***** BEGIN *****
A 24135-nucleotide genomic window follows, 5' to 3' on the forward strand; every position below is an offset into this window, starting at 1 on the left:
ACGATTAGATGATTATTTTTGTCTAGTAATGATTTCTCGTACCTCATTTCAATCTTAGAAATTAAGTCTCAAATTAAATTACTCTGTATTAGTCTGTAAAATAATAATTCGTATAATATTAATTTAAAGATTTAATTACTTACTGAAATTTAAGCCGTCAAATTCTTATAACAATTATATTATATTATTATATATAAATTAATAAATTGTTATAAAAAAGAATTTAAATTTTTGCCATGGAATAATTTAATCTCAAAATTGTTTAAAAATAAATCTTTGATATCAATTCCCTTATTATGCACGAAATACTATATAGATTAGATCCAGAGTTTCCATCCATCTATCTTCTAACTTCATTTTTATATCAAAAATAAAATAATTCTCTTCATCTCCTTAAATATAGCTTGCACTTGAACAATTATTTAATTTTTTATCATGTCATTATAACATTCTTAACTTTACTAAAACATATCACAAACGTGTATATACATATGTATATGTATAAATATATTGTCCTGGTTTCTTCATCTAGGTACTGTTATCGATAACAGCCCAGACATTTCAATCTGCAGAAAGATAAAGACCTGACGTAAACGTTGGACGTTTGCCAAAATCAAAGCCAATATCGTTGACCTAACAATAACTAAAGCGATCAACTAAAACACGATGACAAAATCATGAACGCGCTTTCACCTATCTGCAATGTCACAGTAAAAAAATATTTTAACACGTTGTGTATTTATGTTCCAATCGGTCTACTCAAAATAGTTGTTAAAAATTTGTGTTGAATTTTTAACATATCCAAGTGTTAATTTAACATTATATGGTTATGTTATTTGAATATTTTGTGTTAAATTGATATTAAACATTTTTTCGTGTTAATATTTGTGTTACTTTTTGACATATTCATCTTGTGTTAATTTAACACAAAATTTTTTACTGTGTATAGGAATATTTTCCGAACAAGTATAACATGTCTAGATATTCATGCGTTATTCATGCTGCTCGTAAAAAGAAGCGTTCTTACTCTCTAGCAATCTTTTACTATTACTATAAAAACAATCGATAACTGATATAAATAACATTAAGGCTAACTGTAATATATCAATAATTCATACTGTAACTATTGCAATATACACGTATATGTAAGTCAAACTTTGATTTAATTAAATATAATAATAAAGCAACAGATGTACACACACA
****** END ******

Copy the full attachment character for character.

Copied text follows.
A 24135-nucleotide genomic window follows, 5' to 3' on the forward strand; every position below is an offset into this window, starting at 1 on the left:
ACGATTAGATGATTATTTTTGTCTAGTAATGATTTCTCGTACCTCATTTCAATCTTAGAAATTAAGTCTCAAATTAAATTACTCTGTATTAGTCTGTAAAATAATAATTCGTATAATATTAATTTAAAGATTTAATTACTTACTGAAATTTAAGCCGTCAAATTCTTATAACAATTATATTATATTATTATATATAAATTAATAAATTGTTATAAAAAAGAATTTAAATTTTTGCCATGGAATAATTTAATCTCAAAATTGTTTAAAAATAAATCTTTGATATCAATTCCCTTATTATGCACGAAATACTATATAGATTAGATCCAGAGTTTCCATCCATCTATCTTCTAACTTCATTTTTATATCAAAAATAAAATAATTCTCTTCATCTCCTTAAATATAGCTTGCACTTGAACAATTATTTAATTTTTTATCATGTCATTATAACATTCTTAACTTTACTAAAACATATCACAAACGTGTATATACATATGTATATGTATAAATATATTGTCCTGGTTTCTTCATCTAGGTACTGTTATCGATAACAGCCCAGACATTTCAATCTGCAGAAAGATAAAGACCTGACGTAAACGTTGGACGTTTGCCAAAATCAAAGCCAATATCGTTGACCTAACAATAACTAAAGCGATCAACTAAAACACGATGACAAAATCATGAACGCGCTTTCACCTATCTGCAATGTCACAGTAAAAAAATATTTTAACACGTTGTGTATTTATGTTCCAATCGGTCTACTCAAAATAGTTGTTAAAAATTTGTGTTGAATTTTTAACATATCCAAGTGTTAATTTAACATTATATGGTTATGTTATTTGAATATTTTGTGTTAAATTGATATTAAACATTTTTTCGTGTTAATATTTGTGTTACTTTTTGACATATTCATCTTGTGTTAATTTAACACAAAATTTTTTACTGTGTATAGGAATATTTTCCGAACAAGTATAACATGTCTAGATATTCATGCGTTATTCATGCTGCTCGTAAAAAGAAGCGTTCTTACTCTCTAGCAATCTTTTACTATTACTATAAAAACAATCGATAACTGATATAAATAACATTAAGGCTAACTGTAATATATCAATAATTCATACTGTAACTATTGCAATATACACGTATATGTAAGTCAAACTTTGATTTAATTAAATATAATAATAAAGCAACAGATGTACACACACA